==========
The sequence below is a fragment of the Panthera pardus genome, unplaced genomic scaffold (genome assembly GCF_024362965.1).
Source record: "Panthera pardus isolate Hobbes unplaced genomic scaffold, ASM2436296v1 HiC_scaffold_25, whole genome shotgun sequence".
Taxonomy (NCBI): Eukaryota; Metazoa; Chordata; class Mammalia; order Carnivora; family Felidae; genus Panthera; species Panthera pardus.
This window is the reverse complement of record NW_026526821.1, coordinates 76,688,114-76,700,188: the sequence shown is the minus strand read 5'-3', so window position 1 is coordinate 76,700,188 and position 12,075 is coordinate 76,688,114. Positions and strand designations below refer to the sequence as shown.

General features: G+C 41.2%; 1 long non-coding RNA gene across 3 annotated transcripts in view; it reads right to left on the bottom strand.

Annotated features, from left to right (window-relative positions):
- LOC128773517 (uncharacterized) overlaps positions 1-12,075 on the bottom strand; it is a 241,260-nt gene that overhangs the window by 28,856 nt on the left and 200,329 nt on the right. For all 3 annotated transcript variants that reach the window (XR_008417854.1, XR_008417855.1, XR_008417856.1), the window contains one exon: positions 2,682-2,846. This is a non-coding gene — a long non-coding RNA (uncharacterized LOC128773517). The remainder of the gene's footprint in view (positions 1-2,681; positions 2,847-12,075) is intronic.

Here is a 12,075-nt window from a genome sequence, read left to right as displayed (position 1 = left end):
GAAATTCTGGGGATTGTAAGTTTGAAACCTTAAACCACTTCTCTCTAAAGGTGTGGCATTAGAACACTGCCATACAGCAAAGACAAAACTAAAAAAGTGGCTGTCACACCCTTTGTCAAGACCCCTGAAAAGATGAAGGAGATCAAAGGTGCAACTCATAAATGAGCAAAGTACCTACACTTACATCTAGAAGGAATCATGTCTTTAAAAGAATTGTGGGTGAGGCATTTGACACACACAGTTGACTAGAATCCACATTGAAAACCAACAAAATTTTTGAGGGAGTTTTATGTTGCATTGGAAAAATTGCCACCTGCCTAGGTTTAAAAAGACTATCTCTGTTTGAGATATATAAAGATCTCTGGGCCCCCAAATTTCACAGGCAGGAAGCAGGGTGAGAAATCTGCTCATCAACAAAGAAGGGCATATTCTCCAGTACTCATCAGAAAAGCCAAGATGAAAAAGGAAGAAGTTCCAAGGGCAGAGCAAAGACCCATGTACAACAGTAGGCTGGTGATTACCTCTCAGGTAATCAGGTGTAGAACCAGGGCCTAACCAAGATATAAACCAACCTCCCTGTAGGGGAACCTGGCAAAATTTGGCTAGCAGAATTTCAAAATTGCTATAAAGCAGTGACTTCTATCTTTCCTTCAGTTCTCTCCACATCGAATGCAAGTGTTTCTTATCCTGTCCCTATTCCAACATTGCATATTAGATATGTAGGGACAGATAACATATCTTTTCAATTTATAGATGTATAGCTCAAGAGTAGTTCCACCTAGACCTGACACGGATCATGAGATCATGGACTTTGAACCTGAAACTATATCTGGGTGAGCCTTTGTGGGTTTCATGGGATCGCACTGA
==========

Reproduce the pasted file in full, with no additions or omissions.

The sequence below is a fragment of the Panthera pardus genome, unplaced genomic scaffold (genome assembly GCF_024362965.1).
Source record: "Panthera pardus isolate Hobbes unplaced genomic scaffold, ASM2436296v1 HiC_scaffold_25, whole genome shotgun sequence".
Taxonomy (NCBI): Eukaryota; Metazoa; Chordata; class Mammalia; order Carnivora; family Felidae; genus Panthera; species Panthera pardus.
This window is the reverse complement of record NW_026526821.1, coordinates 76,688,114-76,700,188: the sequence shown is the minus strand read 5'-3', so window position 1 is coordinate 76,700,188 and position 12,075 is coordinate 76,688,114. Positions and strand designations below refer to the sequence as shown.

General features: G+C 41.2%; 1 long non-coding RNA gene across 3 annotated transcripts in view; it reads right to left on the bottom strand.

Annotated features, from left to right (window-relative positions):
- LOC128773517 (uncharacterized) overlaps positions 1-12,075 on the bottom strand; it is a 241,260-nt gene that overhangs the window by 28,856 nt on the left and 200,329 nt on the right. For all 3 annotated transcript variants that reach the window (XR_008417854.1, XR_008417855.1, XR_008417856.1), the window contains one exon: positions 2,682-2,846. This is a non-coding gene — a long non-coding RNA (uncharacterized LOC128773517). The remainder of the gene's footprint in view (positions 1-2,681; positions 2,847-12,075) is intronic.

Here is a 12,075-nt window from a genome sequence, read left to right as displayed (position 1 = left end):
GAAATTCTGGGGATTGTAAGTTTGAAACCTTAAACCACTTCTCTCTAAAGGTGTGGCATTAGAACACTGCCATACAGCAAAGACAAAACTAAAAAAGTGGCTGTCACACCCTTTGTCAAGACCCCTGAAAAGATGAAGGAGATCAAAGGTGCAACTCATAAATGAGCAAAGTACCTACACTTACATCTAGAAGGAATCATGTCTTTAAAAGAATTGTGGGTGAGGCATTTGACACACACAGTTGACTAGAATCCACATTGAAAACCAACAAAATTTTTGAGGGAGTTTTATGTTGCATTGGAAAAATTGCCACCTGCCTAGGTTTAAAAAGACTATCTCTGTTTGAGATATATAAAGATCTCTGGGCCCCCAAATTTCACAGGCAGGAAGCAGGGTGAGAAATCTGCTCATCAACAAAGAAGGGCATATTCTCCAGTACTCATCAGAAAAGCCAAGATGAAAAAGGAAGAAGTTCCAAGGGCAGAGCAAAGACCCATGTACAACAGTAGGCTGGTGATTACCTCTCAGGTAATCAGGTGTAGAACCAGGGCCTAACCAAGATATAAACCAACCTCCCTGTAGGGGAACCTGGCAAAATTTGGCTAGCAGAATTTCAAAATTGCTATAAAGCAGTGACTTCTATCTTTCCTTCAGTTCTCTCCACATCGAATGCAAGTGTTTCTTATCCTGTCCCTATTCCAACATTGCATATTAGATATGTAGGGACAGATAACATATCTTTTCAATTTATAGATGTATAGCTCAAGAGTAGTTCCACCTAGACCTGACACGGATCATGAGATCATGGACTTTGAACCTGAAACTATATCTGGGTGAGCCTTTGTGGGTTTCATGGGATCGCACTGA